We are all very familiar with chocolate, but what in the world is cacao? For a lot of us chocolate is an experience, a favorite finish to the day or a maybe a reminder of sweeter times in our youth. It's delicious, nostalgic, reliable, sensual and comes in so many different shapes and forms. But where does it come from? What is it's history? And how did chocolate become well, chocolate?
The food we love so much is botanically considered a fruit and it's proper name is, Theobroma Cacao or just cacao. It originated through out the rain forests of the Amazon basin and parts of Mexico. Ancestral Mesoameican civilizations like the Olmecs domesticated Theobroma Cacao and were the first to turn this strange fruit into "chocolate". The fruit has a tough, leathery rind (think like a large gourd or squash) and contains two things inside. One is a sweet, wet, pulpy like white fruit (in South America they call this part baba de cacao "slime of cacao") and under that are 30-50 pale to dark purple seeds. These seeds are what eventually turn into our oh so precious, chocolate. For most of cacao's known use and history it has been consumed in the form of a drink. In the Mayan civilization cacao became a very vital part to their society, beans were roasted on a metate and mixed with achiote, chiles, corn and water. This liquid combination was poured from one jug to another but from a great height to create a frothy consistency as the poured liquid landed into the second jug. This delicious beverage was consumed often and was widely loved by everyone. These seeds were so valuable and precious to these civilizations that they were used as currency, and were an integral part of ritual and community. It was so highly revered by the Aztecs that they called cacao, "the food of the gods".
Almost a 1,000 years later, the first Europeans tried cacao and at first it wasn't well received, most said it was too bitter or too savory and it wasn't until the Europeans realized the value associated with these beans that their interest was really piqued. Columbus and Cortez both had encounters with cacao, and Cortez even brought some home to the Spanish king but nothing much came from it at the time. No one really knows for sure how chocolate crossed the Atlantic and became such a hit in Europe, but it's thought that somewhere around 1542 it was introduced to the people of Spain and the first sanctioned shipment of beans happened in 1585. The Spanish created a similar drink to the Mayans and Aztecs but served it hot instead of cold and added sugar to make it sweet. The drinking of cacao quickly spread throughout Europe and it became an integral part of coffee and tea houses. This love for cacao didn't come without without suspicion or fear though, as it was debated as being evil and sinful, cacaos dark color and strange allure also gave the food a reputation of an aphrodisiac. Sadly this great food also has many roots in slavery as Aristocrats brought enslaved Africans back to Central and South America to work cacao plantations. During this time cacao trees were also taken back to Africa to expand plantations and Africa remains the largest producer of cacao in the world (about 70% of chocolate beans are grown there). Farmers in this area are paid next to nothing for their time and work, while the cacao being bought is flipped for big money in places like the United States. Slavery within the cacao world still remains an huge issue today and a lot of chocolate directly or indirectly supports this unjust system. By only supporting chocolate that states it is fair trade you can help ensure the farmers are properly paid. Stay tuned for an upcoming blog to read more about this issue and how you can help to mend it.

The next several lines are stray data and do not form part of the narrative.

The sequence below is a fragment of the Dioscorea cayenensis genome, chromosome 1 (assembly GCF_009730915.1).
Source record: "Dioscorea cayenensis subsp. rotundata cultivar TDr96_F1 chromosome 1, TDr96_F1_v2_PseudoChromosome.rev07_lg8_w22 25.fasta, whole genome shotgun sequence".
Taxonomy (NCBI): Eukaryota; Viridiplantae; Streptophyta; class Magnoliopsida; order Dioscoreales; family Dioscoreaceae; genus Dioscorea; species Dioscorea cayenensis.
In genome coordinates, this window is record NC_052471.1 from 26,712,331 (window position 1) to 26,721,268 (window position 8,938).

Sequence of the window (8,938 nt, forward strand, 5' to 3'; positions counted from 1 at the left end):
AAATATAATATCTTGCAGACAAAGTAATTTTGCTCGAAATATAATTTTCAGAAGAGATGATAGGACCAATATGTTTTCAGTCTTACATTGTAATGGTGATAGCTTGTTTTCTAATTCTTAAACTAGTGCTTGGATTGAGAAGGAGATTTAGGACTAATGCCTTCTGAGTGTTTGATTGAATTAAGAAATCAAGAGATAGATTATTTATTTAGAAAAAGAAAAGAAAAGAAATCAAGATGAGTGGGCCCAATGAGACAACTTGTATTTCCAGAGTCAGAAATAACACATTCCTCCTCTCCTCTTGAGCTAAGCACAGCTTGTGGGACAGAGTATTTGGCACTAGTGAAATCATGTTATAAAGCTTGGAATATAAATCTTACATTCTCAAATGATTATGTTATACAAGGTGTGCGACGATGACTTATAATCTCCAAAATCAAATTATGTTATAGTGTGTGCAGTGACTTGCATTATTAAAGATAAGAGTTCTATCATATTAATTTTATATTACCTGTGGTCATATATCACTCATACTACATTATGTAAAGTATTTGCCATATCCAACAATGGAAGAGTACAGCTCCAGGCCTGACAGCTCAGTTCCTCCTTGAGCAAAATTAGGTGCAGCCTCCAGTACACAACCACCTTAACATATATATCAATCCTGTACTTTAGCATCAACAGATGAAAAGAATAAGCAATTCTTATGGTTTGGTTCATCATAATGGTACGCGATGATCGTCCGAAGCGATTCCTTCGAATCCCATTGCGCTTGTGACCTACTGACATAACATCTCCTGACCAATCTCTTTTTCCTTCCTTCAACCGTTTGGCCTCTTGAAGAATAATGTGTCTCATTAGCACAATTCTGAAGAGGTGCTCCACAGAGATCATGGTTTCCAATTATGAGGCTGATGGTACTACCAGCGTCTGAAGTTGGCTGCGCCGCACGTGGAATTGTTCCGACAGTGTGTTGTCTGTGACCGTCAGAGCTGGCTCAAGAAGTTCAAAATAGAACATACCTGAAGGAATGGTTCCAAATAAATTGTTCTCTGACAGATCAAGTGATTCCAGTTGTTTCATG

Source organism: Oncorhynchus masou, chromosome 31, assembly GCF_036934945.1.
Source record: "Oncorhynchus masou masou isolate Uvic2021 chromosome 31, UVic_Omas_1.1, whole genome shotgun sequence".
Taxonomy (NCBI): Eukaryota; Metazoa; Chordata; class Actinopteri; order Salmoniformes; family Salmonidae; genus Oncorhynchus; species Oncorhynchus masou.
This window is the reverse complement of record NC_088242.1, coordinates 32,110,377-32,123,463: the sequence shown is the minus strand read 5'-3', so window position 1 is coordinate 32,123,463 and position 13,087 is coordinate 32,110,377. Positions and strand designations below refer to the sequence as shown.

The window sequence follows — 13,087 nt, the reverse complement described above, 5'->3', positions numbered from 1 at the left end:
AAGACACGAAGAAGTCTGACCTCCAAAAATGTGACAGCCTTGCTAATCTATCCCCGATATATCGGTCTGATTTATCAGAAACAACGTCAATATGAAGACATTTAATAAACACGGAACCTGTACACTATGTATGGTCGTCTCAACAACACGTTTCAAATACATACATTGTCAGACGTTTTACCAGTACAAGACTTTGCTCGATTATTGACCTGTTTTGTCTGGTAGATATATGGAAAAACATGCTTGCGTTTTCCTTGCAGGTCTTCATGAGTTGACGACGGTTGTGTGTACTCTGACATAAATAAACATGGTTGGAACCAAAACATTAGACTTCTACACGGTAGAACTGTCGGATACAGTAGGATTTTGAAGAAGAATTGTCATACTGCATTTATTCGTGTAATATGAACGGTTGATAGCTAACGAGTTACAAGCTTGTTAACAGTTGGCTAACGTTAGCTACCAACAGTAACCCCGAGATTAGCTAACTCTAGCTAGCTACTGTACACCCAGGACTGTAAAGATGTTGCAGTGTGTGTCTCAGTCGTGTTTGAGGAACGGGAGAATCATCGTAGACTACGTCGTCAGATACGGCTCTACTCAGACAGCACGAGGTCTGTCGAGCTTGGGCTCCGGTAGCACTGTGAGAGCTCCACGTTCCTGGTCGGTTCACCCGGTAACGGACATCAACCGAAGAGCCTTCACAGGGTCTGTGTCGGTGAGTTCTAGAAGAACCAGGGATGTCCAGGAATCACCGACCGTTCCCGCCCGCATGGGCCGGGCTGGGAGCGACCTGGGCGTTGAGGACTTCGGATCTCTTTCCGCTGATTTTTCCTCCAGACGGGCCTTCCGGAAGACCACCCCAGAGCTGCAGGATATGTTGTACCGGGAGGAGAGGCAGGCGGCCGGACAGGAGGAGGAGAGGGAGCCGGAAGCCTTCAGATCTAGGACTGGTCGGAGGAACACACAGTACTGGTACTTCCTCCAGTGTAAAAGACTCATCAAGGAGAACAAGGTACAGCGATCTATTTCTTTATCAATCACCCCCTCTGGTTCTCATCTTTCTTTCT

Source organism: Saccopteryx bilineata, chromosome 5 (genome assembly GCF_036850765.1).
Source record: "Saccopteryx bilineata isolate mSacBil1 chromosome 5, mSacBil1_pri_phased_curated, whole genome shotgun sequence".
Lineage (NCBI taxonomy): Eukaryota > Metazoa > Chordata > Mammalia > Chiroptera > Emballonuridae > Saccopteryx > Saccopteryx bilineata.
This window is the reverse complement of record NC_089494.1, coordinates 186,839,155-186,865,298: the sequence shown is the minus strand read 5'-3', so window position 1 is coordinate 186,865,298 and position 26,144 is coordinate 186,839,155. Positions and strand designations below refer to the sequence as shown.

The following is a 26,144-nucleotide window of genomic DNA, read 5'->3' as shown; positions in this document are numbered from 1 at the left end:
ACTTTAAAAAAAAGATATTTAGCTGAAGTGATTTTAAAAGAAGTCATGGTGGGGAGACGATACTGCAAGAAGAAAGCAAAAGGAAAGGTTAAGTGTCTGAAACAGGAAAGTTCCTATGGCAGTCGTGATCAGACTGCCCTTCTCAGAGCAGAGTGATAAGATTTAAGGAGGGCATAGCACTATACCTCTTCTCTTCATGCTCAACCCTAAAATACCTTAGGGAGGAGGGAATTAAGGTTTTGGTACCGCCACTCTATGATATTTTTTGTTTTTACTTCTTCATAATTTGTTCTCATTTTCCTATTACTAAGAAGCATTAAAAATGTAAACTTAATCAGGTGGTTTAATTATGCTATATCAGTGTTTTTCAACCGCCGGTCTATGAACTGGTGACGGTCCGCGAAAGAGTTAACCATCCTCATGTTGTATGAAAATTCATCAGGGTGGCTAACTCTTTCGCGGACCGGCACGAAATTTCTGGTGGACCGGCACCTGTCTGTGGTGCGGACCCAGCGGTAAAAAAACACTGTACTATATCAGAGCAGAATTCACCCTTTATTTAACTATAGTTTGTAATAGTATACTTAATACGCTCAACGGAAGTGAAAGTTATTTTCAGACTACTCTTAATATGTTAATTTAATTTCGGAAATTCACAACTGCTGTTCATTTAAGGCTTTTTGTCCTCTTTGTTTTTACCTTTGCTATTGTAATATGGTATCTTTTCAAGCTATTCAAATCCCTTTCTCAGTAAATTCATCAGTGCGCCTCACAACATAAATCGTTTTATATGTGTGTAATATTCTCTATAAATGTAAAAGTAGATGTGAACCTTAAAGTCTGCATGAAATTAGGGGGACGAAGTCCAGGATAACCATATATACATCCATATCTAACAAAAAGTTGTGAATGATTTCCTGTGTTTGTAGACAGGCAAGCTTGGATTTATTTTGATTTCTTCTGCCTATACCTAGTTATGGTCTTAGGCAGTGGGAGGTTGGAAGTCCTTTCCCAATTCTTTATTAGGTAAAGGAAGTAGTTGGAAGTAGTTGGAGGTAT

Fast forward to 1772 and Americas first chocolate factory was opened. It was called Hannon's Best Chocolate and still exists today as Bakers Chocolate. In 1826 the first melanger was invented and allowed makers to grind cacao nibs into chocolate liquor. Not long after chocolate evolved from mostly a beverage into a solid bar, and eventually in 1879 Swiss chemist Henri Nestle and chocolate producer Daniel Peter created the worlds first milk chocolate bar. They went on the create the company Nestle, sound familiar? The chocolate making process was furthered enlightened when the first conch was invented. This machine aerates, stirs and heats the chocolate in a particular way to create a very smooth texture, one that we've all come to love and associate with our friend, chocolate. A little over a decade later Milton Hershey started mass producing chocolate in Hershey, PA and is still one of the biggest names known today with this beloved food. Hershey company controls about 44% of the American chocolate market.
In the last 100 years chocolate has evolved into a huge, huge industry. It has crept into every corner of our lives and can be tasted almost anywhere in the world. The term "bean to bar" was coined in the 1990's to reflect a chocolate maker not interested in mass-producing but rather focusing on direct sourcing and producing high quality chocolate with an intense making process. At Stone Grindz we try and do just that. Create chocolate that tastes exceptional but that also has integrity and tells you a story. Our process involves seven essential steps. Sourcing from ethical and sustainable farms and paying fair wages for those involved in the agriculture. Sorting cacao beans to ensure the quality and consistency of each one, roasting to enhance and balance flavors, winnowing the shell from the nib, melanging to refine the particles of cacao, conching to achieve buttery-like, smooth textures and finally tempering the finished product into a solid form with a shiny look and perfect texture. Chocolate is truly an amazing thing, rich in history, flavor and process. We hope you'll enjoy the journey with us.